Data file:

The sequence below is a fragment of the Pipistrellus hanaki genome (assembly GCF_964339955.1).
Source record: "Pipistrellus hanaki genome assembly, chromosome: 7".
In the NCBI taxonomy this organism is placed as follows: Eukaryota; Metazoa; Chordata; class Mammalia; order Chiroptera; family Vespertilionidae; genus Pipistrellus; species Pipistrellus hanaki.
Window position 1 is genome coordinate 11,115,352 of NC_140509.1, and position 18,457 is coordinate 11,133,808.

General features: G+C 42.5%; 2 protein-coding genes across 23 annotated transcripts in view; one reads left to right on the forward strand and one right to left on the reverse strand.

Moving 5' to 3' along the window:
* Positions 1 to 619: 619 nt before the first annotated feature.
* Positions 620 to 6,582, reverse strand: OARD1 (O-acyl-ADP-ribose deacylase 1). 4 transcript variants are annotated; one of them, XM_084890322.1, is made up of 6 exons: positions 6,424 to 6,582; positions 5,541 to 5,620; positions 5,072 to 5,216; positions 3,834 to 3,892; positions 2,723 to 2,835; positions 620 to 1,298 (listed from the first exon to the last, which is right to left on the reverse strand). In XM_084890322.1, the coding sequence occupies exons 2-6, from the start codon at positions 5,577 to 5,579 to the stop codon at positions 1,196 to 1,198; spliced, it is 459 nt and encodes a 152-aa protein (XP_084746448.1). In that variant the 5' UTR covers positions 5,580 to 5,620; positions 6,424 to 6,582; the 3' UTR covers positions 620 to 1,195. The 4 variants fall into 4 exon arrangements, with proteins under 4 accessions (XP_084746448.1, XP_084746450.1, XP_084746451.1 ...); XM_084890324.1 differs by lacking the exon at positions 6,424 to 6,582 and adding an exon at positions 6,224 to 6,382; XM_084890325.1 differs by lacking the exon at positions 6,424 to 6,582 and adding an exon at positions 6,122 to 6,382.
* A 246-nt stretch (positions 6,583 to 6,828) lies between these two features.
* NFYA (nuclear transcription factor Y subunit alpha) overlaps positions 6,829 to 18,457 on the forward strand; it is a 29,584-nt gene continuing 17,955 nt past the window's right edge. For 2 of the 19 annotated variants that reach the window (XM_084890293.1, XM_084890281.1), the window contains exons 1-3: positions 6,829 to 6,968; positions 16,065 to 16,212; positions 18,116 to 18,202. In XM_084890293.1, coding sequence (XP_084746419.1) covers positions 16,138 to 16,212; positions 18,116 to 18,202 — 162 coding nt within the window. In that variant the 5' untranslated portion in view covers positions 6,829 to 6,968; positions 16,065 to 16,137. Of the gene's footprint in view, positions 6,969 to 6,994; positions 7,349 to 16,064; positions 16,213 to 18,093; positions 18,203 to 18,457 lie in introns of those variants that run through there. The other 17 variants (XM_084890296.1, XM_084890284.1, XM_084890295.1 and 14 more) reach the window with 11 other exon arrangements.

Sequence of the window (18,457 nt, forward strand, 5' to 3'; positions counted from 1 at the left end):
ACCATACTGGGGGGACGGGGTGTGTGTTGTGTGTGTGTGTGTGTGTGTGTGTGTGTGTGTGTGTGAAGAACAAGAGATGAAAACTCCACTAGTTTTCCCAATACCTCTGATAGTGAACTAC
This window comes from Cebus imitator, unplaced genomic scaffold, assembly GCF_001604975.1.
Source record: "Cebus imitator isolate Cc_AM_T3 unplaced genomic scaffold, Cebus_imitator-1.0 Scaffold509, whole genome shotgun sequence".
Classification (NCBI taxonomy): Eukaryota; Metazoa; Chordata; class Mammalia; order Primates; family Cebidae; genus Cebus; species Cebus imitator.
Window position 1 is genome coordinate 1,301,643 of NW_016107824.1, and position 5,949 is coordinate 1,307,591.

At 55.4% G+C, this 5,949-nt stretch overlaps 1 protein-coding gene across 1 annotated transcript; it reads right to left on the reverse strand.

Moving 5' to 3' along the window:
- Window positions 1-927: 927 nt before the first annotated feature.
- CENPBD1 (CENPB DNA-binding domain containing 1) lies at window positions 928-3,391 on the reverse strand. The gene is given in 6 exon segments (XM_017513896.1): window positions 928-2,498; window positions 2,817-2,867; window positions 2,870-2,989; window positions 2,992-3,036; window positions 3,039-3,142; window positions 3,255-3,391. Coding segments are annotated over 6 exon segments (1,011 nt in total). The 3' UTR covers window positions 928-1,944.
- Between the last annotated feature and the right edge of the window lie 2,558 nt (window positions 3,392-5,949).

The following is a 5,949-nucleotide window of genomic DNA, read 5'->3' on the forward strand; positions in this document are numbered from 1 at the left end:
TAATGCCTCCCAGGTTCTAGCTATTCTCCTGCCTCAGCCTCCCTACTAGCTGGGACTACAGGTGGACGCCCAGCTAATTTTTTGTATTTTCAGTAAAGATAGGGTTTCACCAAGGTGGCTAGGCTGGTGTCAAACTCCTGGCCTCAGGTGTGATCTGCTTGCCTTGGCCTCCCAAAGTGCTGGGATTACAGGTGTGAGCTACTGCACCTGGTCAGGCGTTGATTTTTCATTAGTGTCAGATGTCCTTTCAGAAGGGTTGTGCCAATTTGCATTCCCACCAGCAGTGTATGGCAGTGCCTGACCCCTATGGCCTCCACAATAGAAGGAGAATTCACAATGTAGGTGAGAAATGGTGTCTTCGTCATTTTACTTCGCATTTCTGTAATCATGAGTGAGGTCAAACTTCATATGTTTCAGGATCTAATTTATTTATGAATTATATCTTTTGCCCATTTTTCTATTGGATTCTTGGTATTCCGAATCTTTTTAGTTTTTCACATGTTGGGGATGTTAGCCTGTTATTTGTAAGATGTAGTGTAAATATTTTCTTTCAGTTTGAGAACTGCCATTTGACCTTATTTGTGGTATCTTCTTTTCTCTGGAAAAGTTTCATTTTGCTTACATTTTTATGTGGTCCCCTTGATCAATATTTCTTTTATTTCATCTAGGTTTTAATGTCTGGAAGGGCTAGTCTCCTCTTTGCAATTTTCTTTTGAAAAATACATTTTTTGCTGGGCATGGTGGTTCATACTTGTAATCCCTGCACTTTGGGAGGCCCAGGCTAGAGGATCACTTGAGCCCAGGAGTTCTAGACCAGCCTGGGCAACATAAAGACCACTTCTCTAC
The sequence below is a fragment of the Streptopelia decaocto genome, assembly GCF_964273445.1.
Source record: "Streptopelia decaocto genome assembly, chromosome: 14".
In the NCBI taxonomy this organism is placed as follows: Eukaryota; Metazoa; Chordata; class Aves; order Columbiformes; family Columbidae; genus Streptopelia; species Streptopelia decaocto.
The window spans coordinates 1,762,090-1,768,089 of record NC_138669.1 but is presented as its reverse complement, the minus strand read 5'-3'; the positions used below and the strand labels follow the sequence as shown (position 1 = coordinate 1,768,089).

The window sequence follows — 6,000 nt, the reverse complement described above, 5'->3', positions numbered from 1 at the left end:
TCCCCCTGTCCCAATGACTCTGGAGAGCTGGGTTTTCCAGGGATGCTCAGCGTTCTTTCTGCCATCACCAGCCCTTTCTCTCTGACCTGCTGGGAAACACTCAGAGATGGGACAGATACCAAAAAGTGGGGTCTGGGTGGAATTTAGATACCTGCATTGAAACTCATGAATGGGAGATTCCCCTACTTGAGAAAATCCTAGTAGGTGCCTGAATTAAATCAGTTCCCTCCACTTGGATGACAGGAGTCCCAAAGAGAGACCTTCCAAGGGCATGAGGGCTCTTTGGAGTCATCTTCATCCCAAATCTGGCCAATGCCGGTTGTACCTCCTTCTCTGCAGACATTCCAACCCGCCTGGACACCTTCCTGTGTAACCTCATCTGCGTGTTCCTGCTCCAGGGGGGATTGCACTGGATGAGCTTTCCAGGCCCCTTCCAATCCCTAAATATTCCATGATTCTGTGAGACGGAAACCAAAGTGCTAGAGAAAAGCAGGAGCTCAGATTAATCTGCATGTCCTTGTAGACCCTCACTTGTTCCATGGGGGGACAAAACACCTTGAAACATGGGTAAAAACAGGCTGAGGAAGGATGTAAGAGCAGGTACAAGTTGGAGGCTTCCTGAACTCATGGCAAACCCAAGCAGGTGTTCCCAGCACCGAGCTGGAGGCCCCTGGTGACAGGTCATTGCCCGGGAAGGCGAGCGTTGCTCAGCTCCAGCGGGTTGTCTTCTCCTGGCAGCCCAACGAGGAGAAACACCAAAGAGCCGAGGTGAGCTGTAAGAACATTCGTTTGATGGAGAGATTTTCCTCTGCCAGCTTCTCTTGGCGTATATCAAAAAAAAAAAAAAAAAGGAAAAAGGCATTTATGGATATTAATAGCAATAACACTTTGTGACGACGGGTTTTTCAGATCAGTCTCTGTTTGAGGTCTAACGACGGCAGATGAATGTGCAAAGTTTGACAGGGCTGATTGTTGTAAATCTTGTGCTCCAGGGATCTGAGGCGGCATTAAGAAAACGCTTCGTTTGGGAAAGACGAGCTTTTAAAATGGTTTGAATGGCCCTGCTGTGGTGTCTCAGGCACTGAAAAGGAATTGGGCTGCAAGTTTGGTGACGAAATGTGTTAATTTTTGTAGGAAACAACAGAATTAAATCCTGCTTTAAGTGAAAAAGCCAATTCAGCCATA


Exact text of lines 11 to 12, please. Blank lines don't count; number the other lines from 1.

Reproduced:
Sequence of the window (18,457 nt, forward strand, 5' to 3'; positions counted from 1 at the left end):
ACCATACTGGGGGGACGGGGTGTGTGTTGTGTGTGTGTGTGTGTGTGTGTGTGTGTGTGTGTGTGAAGAACAAGAGATGAAAACTCCACTAGTTTTCCCAATACCTCTGATAGTGAACTAC